UPDATE: You can now read our first review of the 2019 Volkswagen Jetta

Volkswagen is known for its small cars, and to rebuild its reputation with buyers, VW focused its attention on the all-new 2019 Jetta. The German company introduced its latest version of its  best-selling car at the North American International Auto Show in Detroit.

The new Jetta is larger than the model it replaces, and the styling is more coupelike. The grille is much more prominent, and LED lighting comes standard. The roomier interior contains more premium materials and amenities than before, including the availability of VW’s digital cockpit, a panoramic sunroof and a 400-watt BeatsAudio system.

There’s an extensive list of safety features, too. A rearview camera comes standard, and forward collision warning and autonomous emergency braking, an updated version of VW’s adaptive cruise control, blind-spot monitoring with rear traffic alert, lane-departure warning/lane assist, and high-beam control are available. The Jetta is also available with automatic post-collision braking, and all Jettas will come with a transferable 6-year, 72,000-mile warranty.

Offered in S, SE, SEL and SEL Premium trim levels, the Jetta is expected to go on sale this summer, with a starting price of $18,545 (there will be an extra charge for destination). That starting price is lower than it was for the previous year.

The drive

Earlier, two very exciting firsts were revealed at Volkswagen's top-secret Arizona Proving Grounds (APG) . The first first was a chance for us to drive a prototype of the 2019 Volkswagen Jetta at APG. The second first was our group being among the first journalists ever allowed to set foot inside the walls of the Arizona Proving Ground.

I'm happy to say that we behaved ourselves quite well behind the scenes and on the track, and while the first look at APG was fascinating, driving the new Jetta was enlightening.

VW's Arizona Proving Grounds

Completed in 1992, Volkswagen's Arizona Proving Grounds covers about 2.5 square miles about an hour outside of Phoenix. Originally built with privacy in mind, APG was located well beyond the point anyone could imagine Phoenix's populace expanding into. So, naturally, a condo community has just been built next door to the track. VW learned to never say never and built APG's walls a little higher.

Behind those walls, 200 people test the wide array of the Volkswagen Group's products, from Audis, Bentleys, Bugattis and Ducatis, to SEATs, Skodas, and -- of course -- VWs. Among other disciplines, APG's staff of around 200 do durability, corrosion and hot-weather testing. Highlights of our APG tour included the Humidity Chambers set at 95% humidity and 122 degrees (think about spending weeks/months in a Bikram yoga class), and the Salt Fog Chambers (imagine the salty taste as your body begins to corrode).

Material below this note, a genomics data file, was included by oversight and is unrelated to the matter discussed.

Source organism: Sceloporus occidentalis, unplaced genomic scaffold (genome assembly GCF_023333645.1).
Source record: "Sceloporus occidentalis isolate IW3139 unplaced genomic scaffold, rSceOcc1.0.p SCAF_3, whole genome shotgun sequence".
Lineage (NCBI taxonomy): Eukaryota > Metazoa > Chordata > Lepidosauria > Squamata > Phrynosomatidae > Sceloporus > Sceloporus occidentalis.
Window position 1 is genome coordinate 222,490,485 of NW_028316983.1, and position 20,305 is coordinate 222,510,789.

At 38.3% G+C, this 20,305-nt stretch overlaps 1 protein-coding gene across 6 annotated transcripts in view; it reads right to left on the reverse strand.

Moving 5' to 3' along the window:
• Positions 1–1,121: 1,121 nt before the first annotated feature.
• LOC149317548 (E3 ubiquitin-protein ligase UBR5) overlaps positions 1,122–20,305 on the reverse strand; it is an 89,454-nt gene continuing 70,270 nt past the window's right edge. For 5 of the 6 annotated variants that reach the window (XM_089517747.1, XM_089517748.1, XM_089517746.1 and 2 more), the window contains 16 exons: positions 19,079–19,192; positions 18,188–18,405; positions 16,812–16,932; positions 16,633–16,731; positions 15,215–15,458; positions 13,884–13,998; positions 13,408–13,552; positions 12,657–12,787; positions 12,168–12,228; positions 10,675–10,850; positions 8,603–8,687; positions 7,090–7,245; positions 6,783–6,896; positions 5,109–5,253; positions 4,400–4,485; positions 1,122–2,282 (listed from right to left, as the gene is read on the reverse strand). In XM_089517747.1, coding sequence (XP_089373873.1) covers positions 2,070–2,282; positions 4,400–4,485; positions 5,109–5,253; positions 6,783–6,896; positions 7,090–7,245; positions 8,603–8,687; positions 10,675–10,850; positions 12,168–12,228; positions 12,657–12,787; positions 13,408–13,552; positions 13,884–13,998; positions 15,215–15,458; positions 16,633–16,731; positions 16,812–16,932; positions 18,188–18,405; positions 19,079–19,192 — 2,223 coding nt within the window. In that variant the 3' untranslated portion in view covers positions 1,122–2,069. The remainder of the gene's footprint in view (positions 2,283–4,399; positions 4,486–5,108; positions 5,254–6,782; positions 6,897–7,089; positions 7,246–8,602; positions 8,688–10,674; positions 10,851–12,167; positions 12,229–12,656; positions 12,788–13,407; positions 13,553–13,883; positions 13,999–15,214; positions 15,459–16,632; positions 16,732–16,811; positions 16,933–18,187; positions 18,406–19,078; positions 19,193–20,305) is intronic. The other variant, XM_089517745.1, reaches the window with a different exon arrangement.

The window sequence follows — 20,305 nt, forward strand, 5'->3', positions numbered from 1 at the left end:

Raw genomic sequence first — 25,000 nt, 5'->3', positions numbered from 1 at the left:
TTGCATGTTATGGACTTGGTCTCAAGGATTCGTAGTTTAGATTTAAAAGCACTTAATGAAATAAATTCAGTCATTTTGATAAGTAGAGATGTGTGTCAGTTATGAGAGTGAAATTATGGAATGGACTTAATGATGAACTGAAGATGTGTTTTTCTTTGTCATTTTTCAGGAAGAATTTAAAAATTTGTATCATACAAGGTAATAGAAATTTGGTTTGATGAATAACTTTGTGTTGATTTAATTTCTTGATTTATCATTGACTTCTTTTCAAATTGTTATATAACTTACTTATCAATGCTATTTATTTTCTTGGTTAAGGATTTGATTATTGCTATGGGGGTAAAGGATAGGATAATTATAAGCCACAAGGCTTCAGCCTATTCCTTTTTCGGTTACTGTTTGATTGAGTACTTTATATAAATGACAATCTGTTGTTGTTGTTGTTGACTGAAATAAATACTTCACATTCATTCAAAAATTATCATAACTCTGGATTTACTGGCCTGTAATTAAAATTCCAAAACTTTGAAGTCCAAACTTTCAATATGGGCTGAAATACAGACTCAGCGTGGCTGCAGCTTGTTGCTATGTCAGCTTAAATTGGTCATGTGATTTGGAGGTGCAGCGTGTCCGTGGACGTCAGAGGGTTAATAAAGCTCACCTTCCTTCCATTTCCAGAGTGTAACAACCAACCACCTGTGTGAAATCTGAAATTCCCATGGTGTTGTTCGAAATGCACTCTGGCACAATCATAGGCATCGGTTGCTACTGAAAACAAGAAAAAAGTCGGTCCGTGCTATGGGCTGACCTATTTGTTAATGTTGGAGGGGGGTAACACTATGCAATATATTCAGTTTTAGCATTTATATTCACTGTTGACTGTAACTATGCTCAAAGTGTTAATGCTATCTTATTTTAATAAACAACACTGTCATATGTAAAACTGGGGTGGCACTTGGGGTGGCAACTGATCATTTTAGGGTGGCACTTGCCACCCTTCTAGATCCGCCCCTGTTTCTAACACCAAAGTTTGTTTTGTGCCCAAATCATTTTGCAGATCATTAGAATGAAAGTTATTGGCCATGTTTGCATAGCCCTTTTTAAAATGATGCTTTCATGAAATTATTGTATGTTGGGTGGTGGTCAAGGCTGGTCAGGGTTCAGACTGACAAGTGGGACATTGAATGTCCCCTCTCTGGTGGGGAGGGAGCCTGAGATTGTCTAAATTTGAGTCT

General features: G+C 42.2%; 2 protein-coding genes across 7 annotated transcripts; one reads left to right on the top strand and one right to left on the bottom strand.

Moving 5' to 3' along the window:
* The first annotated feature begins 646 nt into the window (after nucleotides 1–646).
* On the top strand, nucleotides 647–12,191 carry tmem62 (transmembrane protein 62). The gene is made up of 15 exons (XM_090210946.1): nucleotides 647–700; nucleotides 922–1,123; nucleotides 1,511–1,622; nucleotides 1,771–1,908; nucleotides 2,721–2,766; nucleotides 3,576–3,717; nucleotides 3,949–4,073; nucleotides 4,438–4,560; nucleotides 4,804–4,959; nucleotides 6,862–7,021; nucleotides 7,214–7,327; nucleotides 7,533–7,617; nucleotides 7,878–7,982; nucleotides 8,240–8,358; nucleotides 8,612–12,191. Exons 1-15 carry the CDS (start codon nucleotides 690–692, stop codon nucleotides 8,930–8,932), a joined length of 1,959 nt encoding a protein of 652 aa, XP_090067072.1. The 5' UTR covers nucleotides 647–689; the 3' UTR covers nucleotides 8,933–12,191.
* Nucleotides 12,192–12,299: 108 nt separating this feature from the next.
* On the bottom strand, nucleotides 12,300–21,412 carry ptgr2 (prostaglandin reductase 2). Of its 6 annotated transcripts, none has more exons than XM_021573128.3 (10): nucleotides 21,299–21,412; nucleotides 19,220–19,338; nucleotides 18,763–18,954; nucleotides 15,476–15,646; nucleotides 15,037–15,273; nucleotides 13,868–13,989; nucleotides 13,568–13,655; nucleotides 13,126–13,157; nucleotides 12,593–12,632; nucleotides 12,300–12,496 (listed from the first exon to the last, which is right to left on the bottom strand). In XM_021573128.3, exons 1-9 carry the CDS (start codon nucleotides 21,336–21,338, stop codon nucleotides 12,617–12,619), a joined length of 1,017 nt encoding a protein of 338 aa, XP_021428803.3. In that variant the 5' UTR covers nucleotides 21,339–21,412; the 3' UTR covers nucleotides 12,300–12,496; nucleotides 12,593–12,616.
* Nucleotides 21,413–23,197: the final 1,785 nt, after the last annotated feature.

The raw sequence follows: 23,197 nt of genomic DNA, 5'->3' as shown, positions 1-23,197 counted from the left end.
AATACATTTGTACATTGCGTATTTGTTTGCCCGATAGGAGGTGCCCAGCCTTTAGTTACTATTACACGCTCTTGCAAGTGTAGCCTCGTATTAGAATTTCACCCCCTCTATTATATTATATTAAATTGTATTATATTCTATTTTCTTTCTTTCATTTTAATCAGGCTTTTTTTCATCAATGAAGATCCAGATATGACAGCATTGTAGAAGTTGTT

For our test drives of the new VW Jetta, heavily disguised as it was, APG opened up a road course, skidpad and high-speed oval.

Driving the 2019 VW Jetta

The 2019 Volkswagen Jetta, expected to make its public debut this January at the Detroit auto show, is based on VW's modular MQB platform. There won't be a quiz, so all you really need to know is that the MQB architecture makes sharing premium technology and safety features easier and cheaper. Volkswagen is currently using it on vehicles ranging from subcompact cars up to the new Atlas midsize SUV.

In its new iteration, the 2019 Jetta is slightly bigger in all dimensions. The most significant stretch comes from overall length, which is increased by 1.7 inches. That added length -- plus it's nearly an inch more width -- opens up the Jetta's cabin and appears to really expand the trunk space.

At APG, we were driving prototypes of the all-new 2019 VW Jetta equipped with the 150-horsepower 1.4-liter turbocharged 4-cylinder engine. This torquey engine, and the 2.0-liter 4-cylinder turbo which will be coming later in the Jetta GLI, carry over from the current Jetta powerplant lineup. Notably, the current car's transmission choices (a 5-speed manual and 6-speed automatic) will be replaced by a 6-speed manual and VW's 8-speed automatic. Our test cars were equipped with the 8-speed automatic.

The 1.4-liter engine was waiting for the 8-speed automatic. Low- and mid-speed acceleration was clean and quick -- passing slower traffic on the road will not be a burden, especially when you toggle the driver-mode selector from "Comfort" to "Sport." On the road course, the front-drive Jetta climbed over its front tires (as front-drive cars tend to do), but the car control in S-turns and tight corners was impressive.

The biggest entry I made in my notebook, however, was how quiet the new Jetta is. Even on the so-so quality asphalt that made up the road course, the Jetta kept the wind and road noise from the outside world outside. The benefits of this quiet really shone on the high-speed oval course, where I was able to have a normal conversation with colleagues in the front and rear seat without having to raise my voice at all, while driving 127 miles per hour.

The other thing that the stood out at 127 mph was how steady the 2019 Jetta is at high speeds. Obviously, the German engineering sensibilities that require a vehicle to exhibit reassuring stability on roads that have no default speed limit are part of the new Jetta's central nervous system.

The current benchmark in compact cars is the Honda Civic, both in sales and just about every comparison test you read. With its uniquely European personality and gifts, the thing that the new VW Jetta needs to be is the German Civic. The compact cars we drove at VW's Arizona Proving Grounds were a deserving leap in that direction.

2019 Volkswagen Jetta Exterior and Interior Pics

 

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